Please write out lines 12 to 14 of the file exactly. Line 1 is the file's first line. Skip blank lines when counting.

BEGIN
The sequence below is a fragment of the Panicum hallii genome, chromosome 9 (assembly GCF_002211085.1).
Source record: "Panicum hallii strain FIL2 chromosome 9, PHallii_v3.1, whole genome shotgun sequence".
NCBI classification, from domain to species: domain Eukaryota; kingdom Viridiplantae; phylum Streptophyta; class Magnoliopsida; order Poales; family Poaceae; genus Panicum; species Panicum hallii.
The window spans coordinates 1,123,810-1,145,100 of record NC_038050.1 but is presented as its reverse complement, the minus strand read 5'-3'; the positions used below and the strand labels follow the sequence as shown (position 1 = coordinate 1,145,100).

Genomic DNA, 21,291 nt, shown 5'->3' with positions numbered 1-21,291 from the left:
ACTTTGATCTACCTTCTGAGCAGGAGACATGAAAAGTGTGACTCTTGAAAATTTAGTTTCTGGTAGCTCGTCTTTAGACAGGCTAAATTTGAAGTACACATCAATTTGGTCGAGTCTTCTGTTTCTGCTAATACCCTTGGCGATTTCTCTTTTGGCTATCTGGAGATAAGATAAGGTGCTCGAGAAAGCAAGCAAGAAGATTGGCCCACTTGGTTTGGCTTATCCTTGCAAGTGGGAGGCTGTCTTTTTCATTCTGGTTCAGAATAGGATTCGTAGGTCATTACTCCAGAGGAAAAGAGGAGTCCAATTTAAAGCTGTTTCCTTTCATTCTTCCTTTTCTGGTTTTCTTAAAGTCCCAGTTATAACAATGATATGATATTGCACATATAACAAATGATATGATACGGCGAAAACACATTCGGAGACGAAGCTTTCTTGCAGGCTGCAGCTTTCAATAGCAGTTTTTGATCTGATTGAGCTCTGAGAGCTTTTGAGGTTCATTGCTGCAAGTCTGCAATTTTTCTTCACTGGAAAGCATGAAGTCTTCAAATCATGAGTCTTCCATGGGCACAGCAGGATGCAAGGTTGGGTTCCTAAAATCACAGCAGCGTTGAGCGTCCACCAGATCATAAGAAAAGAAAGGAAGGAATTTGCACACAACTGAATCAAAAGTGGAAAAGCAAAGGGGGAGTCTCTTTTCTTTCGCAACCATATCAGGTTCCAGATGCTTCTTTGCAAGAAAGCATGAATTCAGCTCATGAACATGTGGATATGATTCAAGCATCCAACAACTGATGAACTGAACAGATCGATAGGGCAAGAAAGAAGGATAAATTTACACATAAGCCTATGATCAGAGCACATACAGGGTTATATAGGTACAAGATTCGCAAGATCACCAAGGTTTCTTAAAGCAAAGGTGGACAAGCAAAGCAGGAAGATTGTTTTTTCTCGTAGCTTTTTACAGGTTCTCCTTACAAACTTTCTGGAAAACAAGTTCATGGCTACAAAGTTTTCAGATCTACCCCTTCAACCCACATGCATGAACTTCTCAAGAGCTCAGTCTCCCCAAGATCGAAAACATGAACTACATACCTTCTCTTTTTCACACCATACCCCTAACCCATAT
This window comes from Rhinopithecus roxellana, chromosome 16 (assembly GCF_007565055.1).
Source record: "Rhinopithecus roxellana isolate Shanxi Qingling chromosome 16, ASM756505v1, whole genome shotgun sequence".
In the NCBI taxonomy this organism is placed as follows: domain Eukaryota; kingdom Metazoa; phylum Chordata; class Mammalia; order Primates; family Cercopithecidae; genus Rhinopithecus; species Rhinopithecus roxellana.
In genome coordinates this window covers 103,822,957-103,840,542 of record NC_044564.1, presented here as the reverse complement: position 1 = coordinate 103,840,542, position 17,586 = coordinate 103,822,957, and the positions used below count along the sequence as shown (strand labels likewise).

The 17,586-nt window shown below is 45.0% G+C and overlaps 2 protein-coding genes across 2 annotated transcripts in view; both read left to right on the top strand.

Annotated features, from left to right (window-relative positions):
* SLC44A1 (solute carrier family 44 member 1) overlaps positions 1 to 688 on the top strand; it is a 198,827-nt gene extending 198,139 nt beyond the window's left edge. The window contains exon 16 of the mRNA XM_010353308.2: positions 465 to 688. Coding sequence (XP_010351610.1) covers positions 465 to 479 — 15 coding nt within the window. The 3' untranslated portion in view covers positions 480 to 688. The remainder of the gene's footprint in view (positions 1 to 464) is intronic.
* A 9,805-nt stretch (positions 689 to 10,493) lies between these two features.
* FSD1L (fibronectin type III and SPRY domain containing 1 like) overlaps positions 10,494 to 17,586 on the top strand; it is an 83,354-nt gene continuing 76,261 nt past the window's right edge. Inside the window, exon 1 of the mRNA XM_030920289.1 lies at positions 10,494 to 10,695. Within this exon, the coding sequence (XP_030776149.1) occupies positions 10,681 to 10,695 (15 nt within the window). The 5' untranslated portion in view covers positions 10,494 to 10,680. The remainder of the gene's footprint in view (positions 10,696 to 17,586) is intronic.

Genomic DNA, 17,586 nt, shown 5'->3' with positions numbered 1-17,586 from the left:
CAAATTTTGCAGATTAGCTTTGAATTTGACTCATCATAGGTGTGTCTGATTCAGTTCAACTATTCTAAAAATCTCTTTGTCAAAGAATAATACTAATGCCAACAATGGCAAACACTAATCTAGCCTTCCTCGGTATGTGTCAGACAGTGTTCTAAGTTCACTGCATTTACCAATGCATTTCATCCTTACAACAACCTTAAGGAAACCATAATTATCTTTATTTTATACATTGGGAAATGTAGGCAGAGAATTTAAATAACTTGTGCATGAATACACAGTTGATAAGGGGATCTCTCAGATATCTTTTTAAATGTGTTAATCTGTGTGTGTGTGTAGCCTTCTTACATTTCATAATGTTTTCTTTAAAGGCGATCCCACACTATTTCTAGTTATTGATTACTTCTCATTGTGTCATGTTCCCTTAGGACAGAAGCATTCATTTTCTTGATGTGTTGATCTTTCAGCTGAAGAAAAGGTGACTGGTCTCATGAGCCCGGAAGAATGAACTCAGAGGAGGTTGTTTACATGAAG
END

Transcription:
Annotated features, from left to right (window-relative positions):
* SLC44A1 (solute carrier family 44 member 1) overlaps positions 1 to 688 on the top strand; it is a 198,827-nt gene extending 198,139 nt beyond the window's left edge. The window contains exon 16 of the mRNA XM_010353308.2: positions 465 to 688. Coding sequence (XP_010351610.1) covers positions 465 to 479 — 15 coding nt within the window. The 3' untranslated portion in view covers positions 480 to 688. The remainder of the gene's footprint in view (positions 1 to 464) is intronic.
* A 9,805-nt stretch (positions 689 to 10,493) lies between these two features.